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16 August, 2013 17:11   ▪  

Expert: the pro-Russian business lobby in Ukraine is today weaker than at the beginning of Yanukovych’s presidency

In spite of the everlasting pro-Russian lobby in Ukraine, constant economic pressure and various trade barriers weaken influence of such a lobby on Ukraine’s economic policy and future perspectives, writes Maksym Bugriy for The Jamestown Foundation

Using all its “soft powers” and lobbying in Ukraine the Kremlin endeavour to arouse public opposition to Ukraine’s association with the EU. Moscow also uses various economic pressures to prevent from signing the Association Agreement with the EU. 

READ ALSO: Russia’s Soft Power Wars 

“A controversial feature of Putin’s Ukrainian policy is the use of economic coercion and the neglect of incentives and relevant “soft power” tools to spur Ukraine’s economic integration with the Customs Union of Russia, Belarus and Kazakhstan, or selling Ukrainian natural gas pipelines to Gazprom. Russia’s main policy instruments are unsophisticated trade barriers to reduce Ukrainian exports. Interestingly, the Kremlin directs such trade sanctions against the very representatives of the Ukrainian business elite who are deeply involved in trade and business with Russia and are friendly to this country: Viktor Pinchuk (steel pipes), Petro Poroshenko (confectionery), Anatoliy Yurkevych (dairy products). As a result, the pro-Russian business lobby in Ukraine is today weaker than at the beginning of Yanukovych’s presidency,” writes Maksym Bugriy for The Jamestown Foundation.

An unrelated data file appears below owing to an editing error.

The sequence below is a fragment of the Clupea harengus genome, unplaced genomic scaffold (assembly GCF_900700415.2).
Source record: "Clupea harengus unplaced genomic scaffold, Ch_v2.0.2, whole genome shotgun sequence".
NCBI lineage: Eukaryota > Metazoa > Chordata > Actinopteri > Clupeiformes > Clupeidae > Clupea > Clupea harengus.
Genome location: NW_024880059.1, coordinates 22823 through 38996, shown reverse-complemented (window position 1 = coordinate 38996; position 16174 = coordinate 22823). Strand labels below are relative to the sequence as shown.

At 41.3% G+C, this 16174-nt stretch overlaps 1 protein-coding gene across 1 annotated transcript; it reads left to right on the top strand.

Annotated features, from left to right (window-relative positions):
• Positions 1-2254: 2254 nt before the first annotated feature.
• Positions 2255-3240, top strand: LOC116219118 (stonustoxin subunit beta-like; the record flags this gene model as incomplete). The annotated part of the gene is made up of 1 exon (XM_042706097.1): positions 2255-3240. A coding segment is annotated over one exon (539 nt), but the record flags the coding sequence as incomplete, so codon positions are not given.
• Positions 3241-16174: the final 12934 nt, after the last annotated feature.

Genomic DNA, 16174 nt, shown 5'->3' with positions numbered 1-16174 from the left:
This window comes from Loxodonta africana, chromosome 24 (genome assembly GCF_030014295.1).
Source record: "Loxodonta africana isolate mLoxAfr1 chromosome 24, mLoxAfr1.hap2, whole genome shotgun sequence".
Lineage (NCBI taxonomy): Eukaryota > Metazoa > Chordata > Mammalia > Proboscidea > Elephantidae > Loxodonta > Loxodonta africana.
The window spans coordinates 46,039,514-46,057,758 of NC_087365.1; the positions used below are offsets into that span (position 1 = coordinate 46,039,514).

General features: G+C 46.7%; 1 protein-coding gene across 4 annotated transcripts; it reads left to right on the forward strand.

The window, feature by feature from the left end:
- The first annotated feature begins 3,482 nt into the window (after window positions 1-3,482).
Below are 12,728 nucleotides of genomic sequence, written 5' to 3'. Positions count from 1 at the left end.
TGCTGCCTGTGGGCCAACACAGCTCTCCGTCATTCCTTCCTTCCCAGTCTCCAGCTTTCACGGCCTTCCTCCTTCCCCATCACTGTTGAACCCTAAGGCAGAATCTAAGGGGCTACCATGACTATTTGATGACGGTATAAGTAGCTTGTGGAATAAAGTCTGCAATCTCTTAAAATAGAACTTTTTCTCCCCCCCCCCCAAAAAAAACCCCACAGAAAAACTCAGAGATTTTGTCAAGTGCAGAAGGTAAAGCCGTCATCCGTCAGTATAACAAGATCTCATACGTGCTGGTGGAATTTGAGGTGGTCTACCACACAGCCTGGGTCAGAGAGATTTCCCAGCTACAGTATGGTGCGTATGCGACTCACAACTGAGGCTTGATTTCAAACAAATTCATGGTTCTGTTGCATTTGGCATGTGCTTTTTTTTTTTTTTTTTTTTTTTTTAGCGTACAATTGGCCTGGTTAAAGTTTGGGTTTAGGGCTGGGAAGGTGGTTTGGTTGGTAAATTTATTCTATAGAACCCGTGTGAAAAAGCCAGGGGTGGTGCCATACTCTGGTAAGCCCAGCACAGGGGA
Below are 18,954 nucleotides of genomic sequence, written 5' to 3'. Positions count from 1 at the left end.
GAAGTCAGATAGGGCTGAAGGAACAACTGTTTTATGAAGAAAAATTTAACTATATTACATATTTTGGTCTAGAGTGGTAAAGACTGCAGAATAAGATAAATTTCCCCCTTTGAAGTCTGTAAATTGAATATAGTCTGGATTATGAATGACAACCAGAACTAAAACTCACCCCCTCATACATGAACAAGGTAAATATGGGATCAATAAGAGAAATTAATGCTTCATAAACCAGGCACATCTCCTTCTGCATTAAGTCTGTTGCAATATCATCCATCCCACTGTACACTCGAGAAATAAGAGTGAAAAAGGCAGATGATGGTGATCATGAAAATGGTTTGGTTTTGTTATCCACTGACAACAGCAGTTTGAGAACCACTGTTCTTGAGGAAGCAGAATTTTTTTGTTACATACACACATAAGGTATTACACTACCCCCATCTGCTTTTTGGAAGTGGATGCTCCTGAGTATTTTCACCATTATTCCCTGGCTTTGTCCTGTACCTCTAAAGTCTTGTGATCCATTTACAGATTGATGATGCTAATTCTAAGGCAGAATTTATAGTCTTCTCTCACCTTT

READ ALSO: Ukrainian-Russian relations: facing Cool Winter

However, the expert admits that in politics pro-Russian lobby remains active and strong. “Viktor Medvedchuk, a seasoned, shrewd Ukrainian politician and the former head of President Leonid Kuchma’s administration in 2002–2005, has emerged at the center of the action,” Bugriy adds.

Moreover, there is a thought that “if Ukraine signs the Association Agreement, Vladimir Putin will not support Viktor Yanukovych in the 2015 presidential elections and might endorse Medvedchuk or another alternative candidate to Yanukovych.“


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